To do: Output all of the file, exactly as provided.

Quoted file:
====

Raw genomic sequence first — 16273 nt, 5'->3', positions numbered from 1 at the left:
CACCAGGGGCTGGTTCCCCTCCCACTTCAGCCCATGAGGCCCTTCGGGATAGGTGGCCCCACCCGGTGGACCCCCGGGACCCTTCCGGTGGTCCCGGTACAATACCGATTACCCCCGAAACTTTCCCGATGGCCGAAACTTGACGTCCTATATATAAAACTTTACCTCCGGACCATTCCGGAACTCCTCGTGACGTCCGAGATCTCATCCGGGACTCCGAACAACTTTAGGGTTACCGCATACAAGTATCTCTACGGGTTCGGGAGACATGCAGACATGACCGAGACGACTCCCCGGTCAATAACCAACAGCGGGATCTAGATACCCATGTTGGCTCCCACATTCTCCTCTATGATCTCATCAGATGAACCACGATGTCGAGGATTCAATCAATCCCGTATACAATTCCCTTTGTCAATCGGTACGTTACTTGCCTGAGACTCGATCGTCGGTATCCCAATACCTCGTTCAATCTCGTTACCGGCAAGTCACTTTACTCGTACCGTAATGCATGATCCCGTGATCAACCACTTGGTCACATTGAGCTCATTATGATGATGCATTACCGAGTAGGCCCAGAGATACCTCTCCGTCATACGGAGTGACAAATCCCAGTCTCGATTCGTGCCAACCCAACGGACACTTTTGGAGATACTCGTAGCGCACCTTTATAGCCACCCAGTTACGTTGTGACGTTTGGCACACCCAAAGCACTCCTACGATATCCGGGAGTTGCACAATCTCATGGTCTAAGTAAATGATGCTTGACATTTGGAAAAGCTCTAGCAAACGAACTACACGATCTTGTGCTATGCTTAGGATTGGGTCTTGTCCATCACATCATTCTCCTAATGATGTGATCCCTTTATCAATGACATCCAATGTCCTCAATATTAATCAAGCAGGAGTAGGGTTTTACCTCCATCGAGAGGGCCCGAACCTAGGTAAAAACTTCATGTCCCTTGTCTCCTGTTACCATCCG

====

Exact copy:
Raw genomic sequence first — 16273 nt, 5'->3', positions numbered from 1 at the left:
CACCAGGGGCTGGTTCCCCTCCCACTTCAGCCCATGAGGCCCTTCGGGATAGGTGGCCCCACCCGGTGGACCCCCGGGACCCTTCCGGTGGTCCCGGTACAATACCGATTACCCCCGAAACTTTCCCGATGGCCGAAACTTGACGTCCTATATATAAAACTTTACCTCCGGACCATTCCGGAACTCCTCGTGACGTCCGAGATCTCATCCGGGACTCCGAACAACTTTAGGGTTACCGCATACAAGTATCTCTACGGGTTCGGGAGACATGCAGACATGACCGAGACGACTCCCCGGTCAATAACCAACAGCGGGATCTAGATACCCATGTTGGCTCCCACATTCTCCTCTATGATCTCATCAGATGAACCACGATGTCGAGGATTCAATCAATCCCGTATACAATTCCCTTTGTCAATCGGTACGTTACTTGCCTGAGACTCGATCGTCGGTATCCCAATACCTCGTTCAATCTCGTTACCGGCAAGTCACTTTACTCGTACCGTAATGCATGATCCCGTGATCAACCACTTGGTCACATTGAGCTCATTATGATGATGCATTACCGAGTAGGCCCAGAGATACCTCTCCGTCATACGGAGTGACAAATCCCAGTCTCGATTCGTGCCAACCCAACGGACACTTTTGGAGATACTCGTAGCGCACCTTTATAGCCACCCAGTTACGTTGTGACGTTTGGCACACCCAAAGCACTCCTACGATATCCGGGAGTTGCACAATCTCATGGTCTAAGTAAATGATGCTTGACATTTGGAAAAGCTCTAGCAAACGAACTACACGATCTTGTGCTATGCTTAGGATTGGGTCTTGTCCATCACATCATTCTCCTAATGATGTGATCCCTTTATCAATGACATCCAATGTCCTCAATATTAATCAAGCAGGAGTAGGGTTTTACCTCCATCGAGAGGGCCCGAACCTAGGTAAAAACTTCATGTCCCTTGTCTCCTGTTACCATCCG